This week in health news: Taller women more likely to get cancer

Brigitte Nielsen, we know you're pretty tall — are you reading this?  Credit: Frederick M. Brown/Getty Images for AMA
Brigitte Nielsen, we know you’re pretty tall — are you reading this?
Credit: Frederick M. Brown/Getty Images for AMA

Women’s height linked to cancer risk
Location of study: U.S.
Study subjects: 144,701 postmenopausal women
Results: The taller a woman is, the higher her risk of breast, colon, endometrial, kidney, ovary, rectum and thyroid cancers, according to a study conducted by the Department of Epidemiology and Population Health at Albert Einstein College of Medicine of Yeshiva University in New York, N.Y. Also, height was a factor in an increase in multiple myeloma and melanoma. The researchers found the risk of developing any cancer increased 13 percent for every 3.94 inch increase in height.
Significance: “In this data set, more cancers are associated with height than were associated with body mass index,” says the department’s senior epidemiologist Geoffrey Kabat, Ph.D. Ultimately, cancer is a result of processes having to do with growth, so it makes sense that hormones or other growth factors that influence height may also influence cancer risk.

Some Vitamin B12 products contain a useless form
Location of study: U.S.
Study subjects: Lab study
Results: Some previously accepted sources of vitamin B12, such as spirulina, which is often sold as a dietary supplement, and some shellfish purported to be rich in the vitamin, contain a form of B12 that the body can’t absorb, according to a study published in the American Chemical Society’s Journal of Agricultural and Food Chemistry. If the body can’t absorb it, then the vitamin is useless.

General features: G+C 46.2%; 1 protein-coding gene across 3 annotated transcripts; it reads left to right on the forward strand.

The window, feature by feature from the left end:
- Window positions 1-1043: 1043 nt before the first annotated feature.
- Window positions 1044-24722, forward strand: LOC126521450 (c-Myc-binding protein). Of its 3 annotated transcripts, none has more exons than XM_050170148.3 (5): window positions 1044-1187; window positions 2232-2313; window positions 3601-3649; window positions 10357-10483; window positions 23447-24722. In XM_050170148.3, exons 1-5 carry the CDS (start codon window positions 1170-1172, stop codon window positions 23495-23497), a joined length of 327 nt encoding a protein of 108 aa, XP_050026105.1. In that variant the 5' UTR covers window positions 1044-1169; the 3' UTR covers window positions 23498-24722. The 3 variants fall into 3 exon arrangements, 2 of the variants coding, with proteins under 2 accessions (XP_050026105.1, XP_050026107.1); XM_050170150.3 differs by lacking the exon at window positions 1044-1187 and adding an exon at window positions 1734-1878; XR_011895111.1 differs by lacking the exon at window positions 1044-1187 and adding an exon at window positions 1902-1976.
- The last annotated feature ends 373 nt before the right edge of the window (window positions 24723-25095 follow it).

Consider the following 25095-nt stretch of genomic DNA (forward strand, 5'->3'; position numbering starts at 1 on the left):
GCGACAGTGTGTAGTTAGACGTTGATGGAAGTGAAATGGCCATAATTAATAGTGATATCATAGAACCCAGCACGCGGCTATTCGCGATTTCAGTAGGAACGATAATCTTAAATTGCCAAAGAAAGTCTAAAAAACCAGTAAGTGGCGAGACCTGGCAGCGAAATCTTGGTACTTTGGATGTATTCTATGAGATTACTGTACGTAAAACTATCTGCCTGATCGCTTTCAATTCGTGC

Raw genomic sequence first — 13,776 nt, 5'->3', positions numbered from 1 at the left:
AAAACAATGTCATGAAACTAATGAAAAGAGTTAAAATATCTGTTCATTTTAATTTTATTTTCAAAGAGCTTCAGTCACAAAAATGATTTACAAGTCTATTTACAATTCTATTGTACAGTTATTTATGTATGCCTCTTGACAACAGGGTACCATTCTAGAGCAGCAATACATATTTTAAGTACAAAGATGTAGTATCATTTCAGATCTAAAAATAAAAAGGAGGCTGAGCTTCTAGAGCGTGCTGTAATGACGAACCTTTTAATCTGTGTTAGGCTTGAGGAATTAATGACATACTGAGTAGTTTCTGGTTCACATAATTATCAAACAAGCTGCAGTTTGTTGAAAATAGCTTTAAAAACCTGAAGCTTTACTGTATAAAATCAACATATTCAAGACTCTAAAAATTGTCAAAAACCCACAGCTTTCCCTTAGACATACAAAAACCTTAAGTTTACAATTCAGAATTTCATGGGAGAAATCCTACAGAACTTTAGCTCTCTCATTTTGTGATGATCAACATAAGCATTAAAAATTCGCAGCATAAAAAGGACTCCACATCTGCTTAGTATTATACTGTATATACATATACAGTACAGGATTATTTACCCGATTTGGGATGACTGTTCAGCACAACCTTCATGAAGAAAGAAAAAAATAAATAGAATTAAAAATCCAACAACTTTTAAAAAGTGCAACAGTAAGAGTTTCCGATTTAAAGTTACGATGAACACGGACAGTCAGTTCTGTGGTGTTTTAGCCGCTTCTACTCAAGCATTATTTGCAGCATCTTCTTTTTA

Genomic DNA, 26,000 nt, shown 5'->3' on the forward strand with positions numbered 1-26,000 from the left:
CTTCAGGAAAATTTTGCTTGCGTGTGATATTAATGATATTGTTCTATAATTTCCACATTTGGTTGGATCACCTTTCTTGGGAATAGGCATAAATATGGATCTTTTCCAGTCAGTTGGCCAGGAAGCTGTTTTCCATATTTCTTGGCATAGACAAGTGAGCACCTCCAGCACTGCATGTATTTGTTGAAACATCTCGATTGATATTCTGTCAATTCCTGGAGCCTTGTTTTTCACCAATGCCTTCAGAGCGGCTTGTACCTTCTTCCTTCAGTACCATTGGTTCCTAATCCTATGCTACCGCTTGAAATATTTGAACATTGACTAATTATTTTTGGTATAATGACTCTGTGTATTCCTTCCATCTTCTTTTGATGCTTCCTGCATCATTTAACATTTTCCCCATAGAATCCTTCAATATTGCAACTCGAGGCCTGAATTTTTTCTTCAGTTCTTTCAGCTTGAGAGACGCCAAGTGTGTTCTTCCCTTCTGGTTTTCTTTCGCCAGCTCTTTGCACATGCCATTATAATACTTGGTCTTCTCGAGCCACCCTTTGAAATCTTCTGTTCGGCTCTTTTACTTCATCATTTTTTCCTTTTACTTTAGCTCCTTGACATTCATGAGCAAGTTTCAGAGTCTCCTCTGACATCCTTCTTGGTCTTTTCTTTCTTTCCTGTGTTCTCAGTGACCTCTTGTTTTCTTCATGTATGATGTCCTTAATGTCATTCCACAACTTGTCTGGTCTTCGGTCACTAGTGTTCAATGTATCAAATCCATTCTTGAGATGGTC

Significance: Low levels of vitamin B12 are linked to health problems such as pernicious anemia, which can be fatal, and elevated blood levels of homocysteine, which may increase the chances of developing heart disease, stroke and other diseases. In order to prevent vitamin B12 deficiency among susceptible groups — such as vegetarians, vegans and the elderly — the researchers recommended eating certain fermented foods, and foods artificially fortified with B12, such as cereals.

Smokers who seem healthy may have early cell damage
Location of study: U.S.
Study subjects: 21 healthy nonsmokers and 31 smokers with no lung disease symptoms
Results: Just because a doctor gives a smoker a clean bill of health that doesn’t mean damage is not being done to their lungs, say researchers at Weill Cornell Medical College. Their study, published in the journal Stem Cell, found that even smokers who seem healthy have damaged airway cells, with characteristics similar to cells found in aggressive lung cancer. The study compared cells that line the airway of so-called healthy nonsmokers with those from smokers with no detectable lung disease.
Significance: Early into a smoker’s decision to start, “cells are already starting to lose control and become disordered,” says the study’s senior investigator, Dr. Ronald G. Crystal, chairman and professor of genetic medicine at Weill Cornell Medical College. “The smoker thinks they are normal, and their doctor’s exam is normal, but we know at the biologic level that all cigarette smokers’ lungs are abnormal to some degree.”



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